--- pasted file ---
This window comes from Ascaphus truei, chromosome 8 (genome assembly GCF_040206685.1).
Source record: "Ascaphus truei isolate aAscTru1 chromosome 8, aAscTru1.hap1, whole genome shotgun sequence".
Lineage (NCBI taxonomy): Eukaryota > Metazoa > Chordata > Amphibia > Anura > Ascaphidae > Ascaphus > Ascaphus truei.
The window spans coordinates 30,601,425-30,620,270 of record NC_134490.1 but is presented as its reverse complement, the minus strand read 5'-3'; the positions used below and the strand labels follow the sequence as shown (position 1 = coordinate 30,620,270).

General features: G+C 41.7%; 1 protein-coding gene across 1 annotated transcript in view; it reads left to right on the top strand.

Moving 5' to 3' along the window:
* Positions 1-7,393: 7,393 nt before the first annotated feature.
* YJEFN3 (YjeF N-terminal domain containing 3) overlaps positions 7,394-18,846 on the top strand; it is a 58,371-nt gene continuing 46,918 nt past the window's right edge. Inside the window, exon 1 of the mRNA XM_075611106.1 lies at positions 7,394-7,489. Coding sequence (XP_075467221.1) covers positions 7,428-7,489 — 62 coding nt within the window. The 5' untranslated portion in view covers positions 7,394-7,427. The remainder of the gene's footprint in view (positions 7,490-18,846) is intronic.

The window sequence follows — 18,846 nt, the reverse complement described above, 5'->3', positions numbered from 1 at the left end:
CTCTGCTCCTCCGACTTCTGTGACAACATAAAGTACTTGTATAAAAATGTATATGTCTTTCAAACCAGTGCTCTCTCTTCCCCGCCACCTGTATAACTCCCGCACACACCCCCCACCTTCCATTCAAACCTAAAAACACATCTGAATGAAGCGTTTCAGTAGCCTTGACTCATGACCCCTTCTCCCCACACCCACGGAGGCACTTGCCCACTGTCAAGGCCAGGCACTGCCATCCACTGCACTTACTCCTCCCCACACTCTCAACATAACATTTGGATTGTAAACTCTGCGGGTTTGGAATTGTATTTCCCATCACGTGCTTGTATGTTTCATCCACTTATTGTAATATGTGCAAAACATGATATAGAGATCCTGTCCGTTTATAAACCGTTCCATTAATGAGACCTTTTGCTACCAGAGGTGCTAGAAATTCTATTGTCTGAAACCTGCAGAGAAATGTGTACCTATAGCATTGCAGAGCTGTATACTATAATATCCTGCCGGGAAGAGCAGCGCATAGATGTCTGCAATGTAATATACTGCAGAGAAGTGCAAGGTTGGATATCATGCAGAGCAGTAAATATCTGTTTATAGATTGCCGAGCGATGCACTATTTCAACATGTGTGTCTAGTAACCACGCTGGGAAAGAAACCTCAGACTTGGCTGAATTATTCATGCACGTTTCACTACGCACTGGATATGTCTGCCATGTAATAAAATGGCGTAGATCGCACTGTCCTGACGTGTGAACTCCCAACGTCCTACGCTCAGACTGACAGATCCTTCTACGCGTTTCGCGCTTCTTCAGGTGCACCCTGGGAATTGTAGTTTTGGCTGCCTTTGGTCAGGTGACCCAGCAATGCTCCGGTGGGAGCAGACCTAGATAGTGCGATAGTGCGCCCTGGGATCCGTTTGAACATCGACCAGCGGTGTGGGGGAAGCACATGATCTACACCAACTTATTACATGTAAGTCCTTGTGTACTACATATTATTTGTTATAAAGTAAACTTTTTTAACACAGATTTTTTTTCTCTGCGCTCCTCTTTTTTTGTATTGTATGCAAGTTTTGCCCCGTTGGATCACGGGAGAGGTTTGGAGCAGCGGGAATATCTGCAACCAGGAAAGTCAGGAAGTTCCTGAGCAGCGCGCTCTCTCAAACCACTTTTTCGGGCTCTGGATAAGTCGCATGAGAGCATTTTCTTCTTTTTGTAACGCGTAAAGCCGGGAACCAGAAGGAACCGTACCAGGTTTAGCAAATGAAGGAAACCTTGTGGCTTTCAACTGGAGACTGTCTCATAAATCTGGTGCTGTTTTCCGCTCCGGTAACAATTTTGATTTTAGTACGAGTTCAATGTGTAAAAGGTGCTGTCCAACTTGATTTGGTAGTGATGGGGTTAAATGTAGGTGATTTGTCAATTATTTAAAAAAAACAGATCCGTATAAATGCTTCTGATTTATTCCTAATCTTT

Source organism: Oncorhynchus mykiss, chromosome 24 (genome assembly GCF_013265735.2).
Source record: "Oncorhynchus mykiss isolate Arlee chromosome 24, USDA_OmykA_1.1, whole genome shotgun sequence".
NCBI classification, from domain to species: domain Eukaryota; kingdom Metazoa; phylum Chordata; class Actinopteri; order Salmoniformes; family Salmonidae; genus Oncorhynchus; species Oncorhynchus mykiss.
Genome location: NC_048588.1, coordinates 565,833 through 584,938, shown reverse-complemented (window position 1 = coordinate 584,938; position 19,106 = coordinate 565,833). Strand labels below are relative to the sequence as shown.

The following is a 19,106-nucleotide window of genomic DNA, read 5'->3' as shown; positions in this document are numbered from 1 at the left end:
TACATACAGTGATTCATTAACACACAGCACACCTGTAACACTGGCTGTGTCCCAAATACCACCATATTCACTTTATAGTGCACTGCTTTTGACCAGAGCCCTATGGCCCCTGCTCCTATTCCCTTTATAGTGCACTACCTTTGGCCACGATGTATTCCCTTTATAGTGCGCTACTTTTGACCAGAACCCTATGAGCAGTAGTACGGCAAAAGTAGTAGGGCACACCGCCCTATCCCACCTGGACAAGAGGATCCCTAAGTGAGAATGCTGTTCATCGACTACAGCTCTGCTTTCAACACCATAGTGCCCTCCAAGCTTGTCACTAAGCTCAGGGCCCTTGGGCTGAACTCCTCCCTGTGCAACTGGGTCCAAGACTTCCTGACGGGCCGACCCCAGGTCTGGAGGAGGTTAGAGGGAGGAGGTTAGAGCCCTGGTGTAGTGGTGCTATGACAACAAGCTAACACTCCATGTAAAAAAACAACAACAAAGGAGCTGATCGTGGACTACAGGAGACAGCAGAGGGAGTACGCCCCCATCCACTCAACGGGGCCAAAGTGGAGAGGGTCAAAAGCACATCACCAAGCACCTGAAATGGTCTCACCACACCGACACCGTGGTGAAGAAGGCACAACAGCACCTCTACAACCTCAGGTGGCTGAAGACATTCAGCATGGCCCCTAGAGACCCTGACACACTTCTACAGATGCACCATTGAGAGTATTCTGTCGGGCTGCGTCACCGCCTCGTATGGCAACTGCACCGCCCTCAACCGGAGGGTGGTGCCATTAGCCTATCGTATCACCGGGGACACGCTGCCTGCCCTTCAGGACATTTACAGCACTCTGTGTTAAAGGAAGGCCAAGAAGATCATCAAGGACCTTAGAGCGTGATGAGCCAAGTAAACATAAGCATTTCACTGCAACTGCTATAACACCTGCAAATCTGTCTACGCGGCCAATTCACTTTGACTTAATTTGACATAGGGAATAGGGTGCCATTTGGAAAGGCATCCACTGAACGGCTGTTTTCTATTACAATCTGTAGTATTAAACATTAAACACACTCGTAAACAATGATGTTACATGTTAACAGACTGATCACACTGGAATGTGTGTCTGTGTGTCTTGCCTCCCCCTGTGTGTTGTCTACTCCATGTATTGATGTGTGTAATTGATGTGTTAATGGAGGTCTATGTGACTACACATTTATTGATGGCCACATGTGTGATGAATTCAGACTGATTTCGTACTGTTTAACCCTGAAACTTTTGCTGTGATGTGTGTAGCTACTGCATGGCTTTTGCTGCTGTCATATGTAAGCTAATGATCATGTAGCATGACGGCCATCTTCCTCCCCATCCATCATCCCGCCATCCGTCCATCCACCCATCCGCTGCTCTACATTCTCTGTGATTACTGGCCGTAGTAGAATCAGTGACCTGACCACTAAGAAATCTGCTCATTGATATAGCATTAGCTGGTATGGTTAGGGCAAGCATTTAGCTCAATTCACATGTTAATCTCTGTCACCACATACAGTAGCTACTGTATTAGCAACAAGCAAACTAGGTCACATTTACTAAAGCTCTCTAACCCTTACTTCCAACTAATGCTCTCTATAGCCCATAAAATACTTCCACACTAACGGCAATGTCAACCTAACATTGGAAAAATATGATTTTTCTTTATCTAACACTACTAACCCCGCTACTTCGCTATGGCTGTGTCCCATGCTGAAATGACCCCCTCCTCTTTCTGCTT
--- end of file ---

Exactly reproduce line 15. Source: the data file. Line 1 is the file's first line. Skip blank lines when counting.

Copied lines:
The following is a 19,106-nucleotide window of genomic DNA, read 5'->3' as shown; positions in this document are numbered from 1 at the left end: